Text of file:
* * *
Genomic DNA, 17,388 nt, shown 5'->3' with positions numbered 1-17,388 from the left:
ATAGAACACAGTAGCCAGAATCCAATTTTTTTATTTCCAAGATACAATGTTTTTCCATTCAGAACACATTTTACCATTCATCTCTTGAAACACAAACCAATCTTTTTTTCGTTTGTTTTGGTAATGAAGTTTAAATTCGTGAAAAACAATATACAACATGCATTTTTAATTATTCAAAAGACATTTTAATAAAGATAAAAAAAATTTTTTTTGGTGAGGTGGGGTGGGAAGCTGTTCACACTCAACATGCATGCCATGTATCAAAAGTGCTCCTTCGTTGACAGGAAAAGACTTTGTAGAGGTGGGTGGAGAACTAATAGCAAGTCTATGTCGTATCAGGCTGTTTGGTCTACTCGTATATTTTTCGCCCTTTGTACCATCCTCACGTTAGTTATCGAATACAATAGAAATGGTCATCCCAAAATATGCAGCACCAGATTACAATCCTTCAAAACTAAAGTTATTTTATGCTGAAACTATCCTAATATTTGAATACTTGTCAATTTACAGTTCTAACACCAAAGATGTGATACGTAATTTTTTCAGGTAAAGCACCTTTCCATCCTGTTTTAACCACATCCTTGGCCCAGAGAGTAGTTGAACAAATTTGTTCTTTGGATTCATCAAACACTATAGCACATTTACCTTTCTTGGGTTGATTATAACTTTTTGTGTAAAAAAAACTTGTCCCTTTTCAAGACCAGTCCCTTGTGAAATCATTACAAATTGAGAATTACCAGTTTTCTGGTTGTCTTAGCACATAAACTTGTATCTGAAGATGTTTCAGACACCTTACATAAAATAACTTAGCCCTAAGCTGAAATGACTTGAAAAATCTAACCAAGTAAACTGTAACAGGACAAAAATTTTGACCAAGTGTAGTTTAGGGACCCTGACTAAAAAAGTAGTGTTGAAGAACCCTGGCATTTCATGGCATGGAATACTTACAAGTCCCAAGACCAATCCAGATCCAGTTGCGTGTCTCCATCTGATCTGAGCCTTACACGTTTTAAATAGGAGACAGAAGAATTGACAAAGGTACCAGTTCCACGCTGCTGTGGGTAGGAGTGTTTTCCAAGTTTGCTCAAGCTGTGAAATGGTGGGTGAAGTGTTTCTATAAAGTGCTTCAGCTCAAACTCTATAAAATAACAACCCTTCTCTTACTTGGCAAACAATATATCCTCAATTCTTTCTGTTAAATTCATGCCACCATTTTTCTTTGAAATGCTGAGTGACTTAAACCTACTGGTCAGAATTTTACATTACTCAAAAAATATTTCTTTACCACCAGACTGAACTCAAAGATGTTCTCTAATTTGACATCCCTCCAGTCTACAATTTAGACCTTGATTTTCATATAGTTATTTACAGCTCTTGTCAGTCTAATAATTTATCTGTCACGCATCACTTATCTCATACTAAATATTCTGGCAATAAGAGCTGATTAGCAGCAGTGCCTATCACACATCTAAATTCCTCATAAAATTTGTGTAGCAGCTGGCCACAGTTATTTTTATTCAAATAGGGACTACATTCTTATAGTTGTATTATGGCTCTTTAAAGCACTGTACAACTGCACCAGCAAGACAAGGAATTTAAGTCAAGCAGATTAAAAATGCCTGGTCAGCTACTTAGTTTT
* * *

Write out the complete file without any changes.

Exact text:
Genomic DNA, 17,388 nt, shown 5'->3' with positions numbered 1-17,388 from the left:
ATAGAACACAGTAGCCAGAATCCAATTTTTTTATTTCCAAGATACAATGTTTTTCCATTCAGAACACATTTTACCATTCATCTCTTGAAACACAAACCAATCTTTTTTTCGTTTGTTTTGGTAATGAAGTTTAAATTCGTGAAAAACAATATACAACATGCATTTTTAATTATTCAAAAGACATTTTAATAAAGATAAAAAAAATTTTTTTTGGTGAGGTGGGGTGGGAAGCTGTTCACACTCAACATGCATGCCATGTATCAAAAGTGCTCCTTCGTTGACAGGAAAAGACTTTGTAGAGGTGGGTGGAGAACTAATAGCAAGTCTATGTCGTATCAGGCTGTTTGGTCTACTCGTATATTTTTCGCCCTTTGTACCATCCTCACGTTAGTTATCGAATACAATAGAAATGGTCATCCCAAAATATGCAGCACCAGATTACAATCCTTCAAAACTAAAGTTATTTTATGCTGAAACTATCCTAATATTTGAATACTTGTCAATTTACAGTTCTAACACCAAAGATGTGATACGTAATTTTTTCAGGTAAAGCACCTTTCCATCCTGTTTTAACCACATCCTTGGCCCAGAGAGTAGTTGAACAAATTTGTTCTTTGGATTCATCAAACACTATAGCACATTTACCTTTCTTGGGTTGATTATAACTTTTTGTGTAAAAAAAACTTGTCCCTTTTCAAGACCAGTCCCTTGTGAAATCATTACAAATTGAGAATTACCAGTTTTCTGGTTGTCTTAGCACATAAACTTGTATCTGAAGATGTTTCAGACACCTTACATAAAATAACTTAGCCCTAAGCTGAAATGACTTGAAAAATCTAACCAAGTAAACTGTAACAGGACAAAAATTTTGACCAAGTGTAGTTTAGGGACCCTGACTAAAAAAGTAGTGTTGAAGAACCCTGGCATTTCATGGCATGGAATACTTACAAGTCCCAAGACCAATCCAGATCCAGTTGCGTGTCTCCATCTGATCTGAGCCTTACACGTTTTAAATAGGAGACAGAAGAATTGACAAAGGTACCAGTTCCACGCTGCTGTGGGTAGGAGTGTTTTCCAAGTTTGCTCAAGCTGTGAAATGGTGGGTGAAGTGTTTCTATAAAGTGCTTCAGCTCAAACTCTATAAAATAACAACCCTTCTCTTACTTGGCAAACAATATATCCTCAATTCTTTCTGTTAAATTCATGCCACCATTTTTCTTTGAAATGCTGAGTGACTTAAACCTACTGGTCAGAATTTTACATTACTCAAAAAATATTTCTTTACCACCAGACTGAACTCAAAGATGTTCTCTAATTTGACATCCCTCCAGTCTACAATTTAGACCTTGATTTTCATATAGTTATTTACAGCTCTTGTCAGTCTAATAATTTATCTGTCACGCATCACTTATCTCATACTAAATATTCTGGCAATAAGAGCTGATTAGCAGCAGTGCCTATCACACATCTAAATTCCTCATAAAATTTGTGTAGCAGCTGGCCACAGTTATTTTTATTCAAATAGGGACTACATTCTTATAGTTGTATTATGGCTCTTTAAAGCACTGTACAACTGCACCAGCAAGACAAGGAATTTAAGTCAAGCAGATTAAAAATGCCTGGTCAGCTACTTAGTTTT